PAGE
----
“We will keep going and, with your support, we will never give up
Campaign News | Friday, 23 June 2023
Members, local group activists, executive committee members and many more came to Hamilton House in London on 10 June for the Cuba Solidarity Campaign’s Annual General Meeting.
Assistant General Secretary of the National Education Union (NEU) Ros McNeil opened proceedings, to welcome CSC to the NEU headquarters. She emphasised her union’s continued support in the struggle to end the blockade. “The NEU remains absolutely committed to the Cuba Solidarity Campaign, to the people of Cuba and Cuban educators”, she said.
Moving the annual report, CSC director Rob Miller summarised the work that CSC has continued to do in what has been a difficult past few years for Cuba and its people. In particular, he paid tribute to all those who played a key role in the appeal which raised upwards of £200,000 of vital medical aid during the COVID-19 pandemic, as well as the recent Viva la Educación appeal, which, with the support of the NEU raised over £100,000 to send educational supplies to Cuba. On top of these material aid appeals, CSC has continued its work in Parliament to improve awareness of the situation in Cuba and to improve Cuba-UK relations. Rob highlighted the recent delegation of 52 Young Trade Unionists’ who visited Cuba for our biggest ever May Day Brigade and the successful NEU delegation in October (many of whom were in attendance for the AGM) as an example of how we continue to build solidarity with Cuba in the trade union movement. He paid tribute to the trade unionists, CSC members and local groups who “are the backbone of this organisation” and who do so much to keep the Campaign going in the absence of any grants or large donations.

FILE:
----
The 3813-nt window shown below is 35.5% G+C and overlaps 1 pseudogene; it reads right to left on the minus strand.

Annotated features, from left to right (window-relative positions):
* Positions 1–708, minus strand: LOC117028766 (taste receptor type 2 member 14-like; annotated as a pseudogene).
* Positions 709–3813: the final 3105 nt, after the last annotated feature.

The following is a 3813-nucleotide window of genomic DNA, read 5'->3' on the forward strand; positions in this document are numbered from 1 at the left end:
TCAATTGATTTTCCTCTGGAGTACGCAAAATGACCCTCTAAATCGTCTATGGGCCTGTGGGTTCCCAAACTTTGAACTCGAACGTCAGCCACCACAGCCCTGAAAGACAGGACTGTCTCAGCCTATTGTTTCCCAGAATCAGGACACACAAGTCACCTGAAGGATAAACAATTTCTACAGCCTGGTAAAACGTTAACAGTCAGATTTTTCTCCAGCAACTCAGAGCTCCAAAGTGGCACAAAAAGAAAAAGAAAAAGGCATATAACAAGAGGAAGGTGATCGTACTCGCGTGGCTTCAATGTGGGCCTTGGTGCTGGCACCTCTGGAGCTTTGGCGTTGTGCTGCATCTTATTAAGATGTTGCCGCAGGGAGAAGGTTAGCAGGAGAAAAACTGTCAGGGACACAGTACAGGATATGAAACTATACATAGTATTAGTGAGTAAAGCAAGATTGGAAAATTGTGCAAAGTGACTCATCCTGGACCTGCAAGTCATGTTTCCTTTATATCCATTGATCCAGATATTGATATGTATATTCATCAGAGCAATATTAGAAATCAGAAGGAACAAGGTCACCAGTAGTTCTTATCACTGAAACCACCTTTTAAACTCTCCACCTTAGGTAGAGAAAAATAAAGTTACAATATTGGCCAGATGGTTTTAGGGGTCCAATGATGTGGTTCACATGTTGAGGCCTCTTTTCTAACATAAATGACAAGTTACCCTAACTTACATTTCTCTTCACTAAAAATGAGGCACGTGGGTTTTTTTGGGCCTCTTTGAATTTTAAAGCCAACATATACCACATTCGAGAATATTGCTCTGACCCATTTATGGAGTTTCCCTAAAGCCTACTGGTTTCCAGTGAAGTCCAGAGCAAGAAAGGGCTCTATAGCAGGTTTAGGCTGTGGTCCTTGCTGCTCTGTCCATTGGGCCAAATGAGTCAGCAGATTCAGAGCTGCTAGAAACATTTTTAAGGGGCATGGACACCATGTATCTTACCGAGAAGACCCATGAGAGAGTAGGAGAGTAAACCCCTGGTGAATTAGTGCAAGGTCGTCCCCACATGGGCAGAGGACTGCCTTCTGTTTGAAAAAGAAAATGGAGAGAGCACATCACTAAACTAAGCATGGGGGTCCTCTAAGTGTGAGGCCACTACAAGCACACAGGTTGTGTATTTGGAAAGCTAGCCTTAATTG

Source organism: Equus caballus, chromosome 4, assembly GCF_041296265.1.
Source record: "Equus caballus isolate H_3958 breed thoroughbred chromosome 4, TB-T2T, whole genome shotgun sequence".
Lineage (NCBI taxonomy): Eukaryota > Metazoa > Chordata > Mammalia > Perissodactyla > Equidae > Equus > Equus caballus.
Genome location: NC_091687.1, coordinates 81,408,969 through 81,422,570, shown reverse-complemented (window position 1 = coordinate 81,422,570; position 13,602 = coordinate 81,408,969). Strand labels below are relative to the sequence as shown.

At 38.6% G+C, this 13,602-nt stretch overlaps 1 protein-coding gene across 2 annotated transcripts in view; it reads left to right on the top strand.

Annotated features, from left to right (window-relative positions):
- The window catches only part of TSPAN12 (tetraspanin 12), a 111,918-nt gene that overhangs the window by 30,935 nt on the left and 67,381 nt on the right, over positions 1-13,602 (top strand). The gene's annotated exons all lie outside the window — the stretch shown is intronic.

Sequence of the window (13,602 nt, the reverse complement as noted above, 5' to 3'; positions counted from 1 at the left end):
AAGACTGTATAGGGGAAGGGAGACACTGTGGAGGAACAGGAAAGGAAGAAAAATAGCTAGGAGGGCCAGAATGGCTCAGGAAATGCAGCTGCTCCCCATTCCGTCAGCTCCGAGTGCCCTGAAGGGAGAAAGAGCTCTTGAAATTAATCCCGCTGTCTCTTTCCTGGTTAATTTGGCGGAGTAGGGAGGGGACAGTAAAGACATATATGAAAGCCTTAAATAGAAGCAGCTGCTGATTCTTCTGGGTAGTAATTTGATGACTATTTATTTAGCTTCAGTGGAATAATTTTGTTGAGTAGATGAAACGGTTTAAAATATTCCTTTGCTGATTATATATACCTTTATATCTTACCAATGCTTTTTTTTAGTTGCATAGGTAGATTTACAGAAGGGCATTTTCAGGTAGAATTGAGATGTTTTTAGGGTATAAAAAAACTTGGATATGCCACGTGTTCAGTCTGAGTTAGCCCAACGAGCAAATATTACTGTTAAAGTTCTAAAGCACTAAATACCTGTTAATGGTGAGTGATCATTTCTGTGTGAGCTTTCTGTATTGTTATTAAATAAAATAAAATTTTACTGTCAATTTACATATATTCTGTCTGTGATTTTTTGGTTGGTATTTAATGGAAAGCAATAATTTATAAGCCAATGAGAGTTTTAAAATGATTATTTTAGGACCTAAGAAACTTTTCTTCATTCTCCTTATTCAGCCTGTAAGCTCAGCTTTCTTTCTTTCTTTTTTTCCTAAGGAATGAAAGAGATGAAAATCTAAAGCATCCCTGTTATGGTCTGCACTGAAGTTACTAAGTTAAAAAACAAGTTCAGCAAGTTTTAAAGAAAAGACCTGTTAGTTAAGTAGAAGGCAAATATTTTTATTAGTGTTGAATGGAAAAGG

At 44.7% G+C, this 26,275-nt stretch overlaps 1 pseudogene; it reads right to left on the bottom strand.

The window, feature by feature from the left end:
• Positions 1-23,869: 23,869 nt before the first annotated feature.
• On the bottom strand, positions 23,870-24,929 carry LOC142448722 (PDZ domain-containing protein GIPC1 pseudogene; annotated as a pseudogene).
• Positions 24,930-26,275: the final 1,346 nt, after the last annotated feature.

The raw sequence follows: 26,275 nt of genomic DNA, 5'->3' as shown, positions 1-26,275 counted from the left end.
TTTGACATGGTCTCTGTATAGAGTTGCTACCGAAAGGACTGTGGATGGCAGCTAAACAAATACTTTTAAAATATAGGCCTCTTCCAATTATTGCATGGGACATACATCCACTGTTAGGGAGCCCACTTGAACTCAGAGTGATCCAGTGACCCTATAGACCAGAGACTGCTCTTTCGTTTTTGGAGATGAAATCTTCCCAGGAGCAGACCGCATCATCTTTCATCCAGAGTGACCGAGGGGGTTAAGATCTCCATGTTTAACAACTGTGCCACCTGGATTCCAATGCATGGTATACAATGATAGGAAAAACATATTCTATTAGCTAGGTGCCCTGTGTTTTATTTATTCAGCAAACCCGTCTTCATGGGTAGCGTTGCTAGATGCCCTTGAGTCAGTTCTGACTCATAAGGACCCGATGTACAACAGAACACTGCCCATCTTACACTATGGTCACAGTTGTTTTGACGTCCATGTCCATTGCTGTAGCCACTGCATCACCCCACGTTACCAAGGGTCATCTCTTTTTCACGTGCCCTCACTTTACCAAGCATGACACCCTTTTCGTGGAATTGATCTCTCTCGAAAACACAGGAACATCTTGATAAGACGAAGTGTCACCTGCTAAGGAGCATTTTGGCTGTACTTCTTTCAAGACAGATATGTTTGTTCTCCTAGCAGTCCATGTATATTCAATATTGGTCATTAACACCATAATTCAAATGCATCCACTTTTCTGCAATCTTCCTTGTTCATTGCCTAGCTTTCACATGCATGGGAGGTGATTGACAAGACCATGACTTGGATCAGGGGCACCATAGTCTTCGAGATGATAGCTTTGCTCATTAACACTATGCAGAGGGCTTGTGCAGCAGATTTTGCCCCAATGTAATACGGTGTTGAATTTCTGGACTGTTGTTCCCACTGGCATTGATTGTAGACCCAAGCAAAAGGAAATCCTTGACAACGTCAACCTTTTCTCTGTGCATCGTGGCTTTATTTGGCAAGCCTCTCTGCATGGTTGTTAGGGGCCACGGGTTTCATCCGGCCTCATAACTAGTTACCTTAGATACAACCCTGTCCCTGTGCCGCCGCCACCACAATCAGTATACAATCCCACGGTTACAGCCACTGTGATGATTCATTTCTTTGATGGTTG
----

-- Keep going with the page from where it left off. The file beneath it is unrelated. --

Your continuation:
Her Excellency Bárbara Montalvo Álvarez, Cuban Ambassador to the UK, provided an overview of the current situation in Cuba. Detailing the “difficult and challenging” situation that Cuba has faced since 2019, with the effects of the COVID-19 pandemic and the global economic downturn being compounded by a number of major disasters, she emphasised the key role that the blockade plays in Cuba’s struggles.
“All of our efforts have been severely affected by the suffocating effects of the economic war waged against us, which seeks to shut down revenue streams, destroy the government’s ability to attend to the needs of the people and bring about a collapse of the economy, and government.” This, she said, “has been going on for more than 60 years.”
Despite hopes that the end of Donald Trump’s presidency would provide some respite to the Cuban people, she said that “the Biden administration is the one that has applied the economic sanctions most aggressively” and is the one that “causes the most damage to the daily life of Cubans.”
The Ambassador highlighted the effect that Cuba’s spurious inclusion on the US’s list of ‘state sponsors of terrorism’ has had. “On the same day that Cuba was placed on this list, around 45 banks around the world closed their operations with Cuban entities. Dozens of banks closed their operations with our embassies abroad. There is a war against Cuban suppliers. And all this is to do with Cuba’s inclusion on that list.”